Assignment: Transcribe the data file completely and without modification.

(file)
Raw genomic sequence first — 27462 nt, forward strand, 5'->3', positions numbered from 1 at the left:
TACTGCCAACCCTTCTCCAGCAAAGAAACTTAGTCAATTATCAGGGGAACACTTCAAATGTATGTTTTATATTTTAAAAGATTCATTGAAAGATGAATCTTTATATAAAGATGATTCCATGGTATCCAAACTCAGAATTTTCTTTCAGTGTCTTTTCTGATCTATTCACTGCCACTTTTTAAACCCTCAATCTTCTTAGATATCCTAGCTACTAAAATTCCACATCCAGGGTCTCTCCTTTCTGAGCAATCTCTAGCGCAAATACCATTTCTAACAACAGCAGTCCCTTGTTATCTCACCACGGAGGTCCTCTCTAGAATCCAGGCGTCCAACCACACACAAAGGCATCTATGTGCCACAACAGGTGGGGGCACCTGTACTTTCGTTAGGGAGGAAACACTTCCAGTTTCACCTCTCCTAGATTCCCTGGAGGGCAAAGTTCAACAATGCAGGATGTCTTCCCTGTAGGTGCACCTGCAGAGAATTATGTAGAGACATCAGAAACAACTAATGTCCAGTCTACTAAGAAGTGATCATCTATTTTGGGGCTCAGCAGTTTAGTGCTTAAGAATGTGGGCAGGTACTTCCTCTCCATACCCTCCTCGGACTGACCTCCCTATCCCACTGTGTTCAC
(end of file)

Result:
Raw genomic sequence first — 27462 nt, forward strand, 5'->3', positions numbered from 1 at the left:
TACTGCCAACCCTTCTCCAGCAAAGAAACTTAGTCAATTATCAGGGGAACACTTCAAATGTATGTTTTATATTTTAAAAGATTCATTGAAAGATGAATCTTTATATAAAGATGATTCCATGGTATCCAAACTCAGAATTTTCTTTCAGTGTCTTTTCTGATCTATTCACTGCCACTTTTTAAACCCTCAATCTTCTTAGATATCCTAGCTACTAAAATTCCACATCCAGGGTCTCTCCTTTCTGAGCAATCTCTAGCGCAAATACCATTTCTAACAACAGCAGTCCCTTGTTATCTCACCACGGAGGTCCTCTCTAGAATCCAGGCGTCCAACCACACACAAAGGCATCTATGTGCCACAACAGGTGGGGGCACCTGTACTTTCGTTAGGGAGGAAACACTTCCAGTTTCACCTCTCCTAGATTCCCTGGAGGGCAAAGTTCAACAATGCAGGATGTCTTCCCTGTAGGTGCACCTGCAGAGAATTATGTAGAGACATCAGAAACAACTAATGTCCAGTCTACTAAGAAGTGATCATCTATTTTGGGGCTCAGCAGTTTAGTGCTTAAGAATGTGGGCAGGTACTTCCTCTCCATACCCTCCTCGGACTGACCTCCCTATCCCACTGTGTTCAC